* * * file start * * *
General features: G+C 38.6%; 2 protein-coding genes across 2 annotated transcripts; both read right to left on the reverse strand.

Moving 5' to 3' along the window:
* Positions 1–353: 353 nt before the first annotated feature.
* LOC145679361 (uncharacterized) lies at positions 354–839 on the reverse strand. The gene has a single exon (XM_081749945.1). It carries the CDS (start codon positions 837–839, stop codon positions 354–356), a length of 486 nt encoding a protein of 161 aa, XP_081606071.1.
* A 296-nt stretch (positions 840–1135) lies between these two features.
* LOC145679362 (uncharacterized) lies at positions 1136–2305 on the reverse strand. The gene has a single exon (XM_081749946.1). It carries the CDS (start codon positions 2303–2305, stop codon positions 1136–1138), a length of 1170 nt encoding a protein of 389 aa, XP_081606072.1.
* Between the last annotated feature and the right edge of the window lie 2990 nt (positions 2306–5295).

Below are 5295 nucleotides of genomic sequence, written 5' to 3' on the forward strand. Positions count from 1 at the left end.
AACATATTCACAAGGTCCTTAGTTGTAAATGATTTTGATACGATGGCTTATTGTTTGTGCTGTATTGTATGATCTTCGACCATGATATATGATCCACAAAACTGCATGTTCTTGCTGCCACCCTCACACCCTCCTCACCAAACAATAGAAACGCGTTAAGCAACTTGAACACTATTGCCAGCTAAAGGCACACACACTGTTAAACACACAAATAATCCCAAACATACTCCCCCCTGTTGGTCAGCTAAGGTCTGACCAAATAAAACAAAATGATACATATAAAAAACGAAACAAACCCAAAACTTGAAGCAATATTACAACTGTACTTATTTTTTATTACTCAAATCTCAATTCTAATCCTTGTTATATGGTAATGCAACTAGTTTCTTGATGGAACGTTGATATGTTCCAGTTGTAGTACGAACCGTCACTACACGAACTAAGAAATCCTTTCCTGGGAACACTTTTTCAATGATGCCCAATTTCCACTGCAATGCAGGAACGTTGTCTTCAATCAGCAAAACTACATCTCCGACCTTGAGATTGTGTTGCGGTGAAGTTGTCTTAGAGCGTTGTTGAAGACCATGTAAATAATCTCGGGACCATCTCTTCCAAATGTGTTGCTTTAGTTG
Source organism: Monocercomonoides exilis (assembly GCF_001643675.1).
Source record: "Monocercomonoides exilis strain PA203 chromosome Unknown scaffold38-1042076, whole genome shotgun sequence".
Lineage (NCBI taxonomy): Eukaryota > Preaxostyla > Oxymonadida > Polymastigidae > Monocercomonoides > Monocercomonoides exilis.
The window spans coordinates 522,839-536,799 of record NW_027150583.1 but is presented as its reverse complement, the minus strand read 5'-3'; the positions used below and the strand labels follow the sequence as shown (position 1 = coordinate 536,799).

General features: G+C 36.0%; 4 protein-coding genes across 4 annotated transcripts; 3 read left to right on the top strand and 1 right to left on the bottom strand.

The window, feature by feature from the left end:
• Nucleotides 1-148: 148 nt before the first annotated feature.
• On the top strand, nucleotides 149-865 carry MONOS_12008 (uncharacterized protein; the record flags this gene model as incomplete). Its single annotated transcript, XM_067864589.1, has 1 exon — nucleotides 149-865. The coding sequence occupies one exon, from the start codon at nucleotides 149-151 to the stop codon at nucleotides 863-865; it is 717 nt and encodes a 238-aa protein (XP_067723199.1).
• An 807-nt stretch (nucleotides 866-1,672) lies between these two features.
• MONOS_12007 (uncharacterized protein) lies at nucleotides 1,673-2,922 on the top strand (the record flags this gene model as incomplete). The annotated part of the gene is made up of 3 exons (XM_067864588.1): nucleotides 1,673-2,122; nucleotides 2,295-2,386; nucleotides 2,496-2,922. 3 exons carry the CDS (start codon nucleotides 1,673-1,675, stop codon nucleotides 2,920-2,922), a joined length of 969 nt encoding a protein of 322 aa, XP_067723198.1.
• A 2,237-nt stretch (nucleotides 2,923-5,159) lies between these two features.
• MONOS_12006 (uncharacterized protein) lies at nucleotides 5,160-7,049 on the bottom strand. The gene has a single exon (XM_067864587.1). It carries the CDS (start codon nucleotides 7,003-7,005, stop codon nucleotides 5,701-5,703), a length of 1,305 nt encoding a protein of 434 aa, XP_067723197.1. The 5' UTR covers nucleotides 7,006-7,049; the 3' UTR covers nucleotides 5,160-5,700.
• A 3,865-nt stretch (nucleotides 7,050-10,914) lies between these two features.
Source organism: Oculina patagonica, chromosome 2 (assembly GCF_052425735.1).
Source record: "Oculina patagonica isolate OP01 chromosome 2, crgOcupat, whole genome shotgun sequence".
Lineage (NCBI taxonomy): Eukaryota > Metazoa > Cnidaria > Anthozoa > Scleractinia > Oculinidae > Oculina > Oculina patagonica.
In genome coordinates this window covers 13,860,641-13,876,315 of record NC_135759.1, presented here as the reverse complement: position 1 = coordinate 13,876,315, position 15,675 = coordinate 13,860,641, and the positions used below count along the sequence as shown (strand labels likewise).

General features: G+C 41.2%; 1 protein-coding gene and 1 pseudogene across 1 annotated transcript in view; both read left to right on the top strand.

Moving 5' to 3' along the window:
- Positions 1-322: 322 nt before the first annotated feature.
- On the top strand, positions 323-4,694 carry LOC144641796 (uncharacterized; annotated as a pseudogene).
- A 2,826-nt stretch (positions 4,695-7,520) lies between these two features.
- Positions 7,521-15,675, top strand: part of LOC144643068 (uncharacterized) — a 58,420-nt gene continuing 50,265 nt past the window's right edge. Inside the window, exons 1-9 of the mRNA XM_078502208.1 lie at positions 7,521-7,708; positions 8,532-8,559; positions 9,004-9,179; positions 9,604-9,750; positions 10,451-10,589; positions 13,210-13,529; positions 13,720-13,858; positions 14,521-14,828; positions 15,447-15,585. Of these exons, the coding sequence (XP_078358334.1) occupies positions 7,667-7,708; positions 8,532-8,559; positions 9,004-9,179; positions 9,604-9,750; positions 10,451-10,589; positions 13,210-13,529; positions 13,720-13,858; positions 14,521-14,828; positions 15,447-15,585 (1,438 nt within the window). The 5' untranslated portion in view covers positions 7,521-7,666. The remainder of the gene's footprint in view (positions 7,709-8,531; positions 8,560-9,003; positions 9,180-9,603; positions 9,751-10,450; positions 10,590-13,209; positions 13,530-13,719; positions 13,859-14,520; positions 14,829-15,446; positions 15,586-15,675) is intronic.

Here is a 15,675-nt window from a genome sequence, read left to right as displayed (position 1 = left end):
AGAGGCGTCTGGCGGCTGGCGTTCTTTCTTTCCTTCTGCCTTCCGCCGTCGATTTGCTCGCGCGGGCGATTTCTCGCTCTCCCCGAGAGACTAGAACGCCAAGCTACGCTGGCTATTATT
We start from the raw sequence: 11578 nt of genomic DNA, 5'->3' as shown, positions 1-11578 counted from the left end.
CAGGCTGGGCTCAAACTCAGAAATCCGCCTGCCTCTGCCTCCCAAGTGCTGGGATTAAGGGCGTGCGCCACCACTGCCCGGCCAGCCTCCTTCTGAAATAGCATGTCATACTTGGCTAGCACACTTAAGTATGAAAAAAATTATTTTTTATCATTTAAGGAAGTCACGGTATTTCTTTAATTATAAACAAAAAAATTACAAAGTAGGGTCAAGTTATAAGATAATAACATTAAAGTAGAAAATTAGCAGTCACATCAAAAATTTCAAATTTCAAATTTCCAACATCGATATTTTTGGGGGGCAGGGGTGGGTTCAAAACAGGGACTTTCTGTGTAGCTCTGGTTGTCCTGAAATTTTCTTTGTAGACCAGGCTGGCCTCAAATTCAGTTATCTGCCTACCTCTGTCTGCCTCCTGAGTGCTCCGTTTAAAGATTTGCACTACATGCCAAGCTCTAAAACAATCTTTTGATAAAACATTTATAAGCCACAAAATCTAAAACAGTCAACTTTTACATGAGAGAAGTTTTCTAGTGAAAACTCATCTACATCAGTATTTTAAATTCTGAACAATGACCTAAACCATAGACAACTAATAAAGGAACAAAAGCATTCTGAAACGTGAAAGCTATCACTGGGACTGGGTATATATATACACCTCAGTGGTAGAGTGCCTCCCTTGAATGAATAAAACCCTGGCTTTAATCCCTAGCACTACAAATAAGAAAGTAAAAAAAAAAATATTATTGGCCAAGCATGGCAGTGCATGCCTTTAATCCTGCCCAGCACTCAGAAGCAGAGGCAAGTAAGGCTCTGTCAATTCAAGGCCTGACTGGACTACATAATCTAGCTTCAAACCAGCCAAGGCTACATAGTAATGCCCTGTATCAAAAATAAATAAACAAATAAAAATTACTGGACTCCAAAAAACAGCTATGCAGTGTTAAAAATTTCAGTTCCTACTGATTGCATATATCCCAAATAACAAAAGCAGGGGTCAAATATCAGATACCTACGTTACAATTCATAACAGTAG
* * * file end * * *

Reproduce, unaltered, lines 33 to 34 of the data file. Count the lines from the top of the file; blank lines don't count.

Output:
Here is a 15,675-nt window from a genome sequence, read left to right as displayed (position 1 = left end):
AGAGGCGTCTGGCGGCTGGCGTTCTTTCTTTCCTTCTGCCTTCCGCCGTCGATTTGCTCGCGCGGGCGATTTCTCGCTCTCCCCGAGAGACTAGAACGCCAAGCTACGCTGGCTATTATT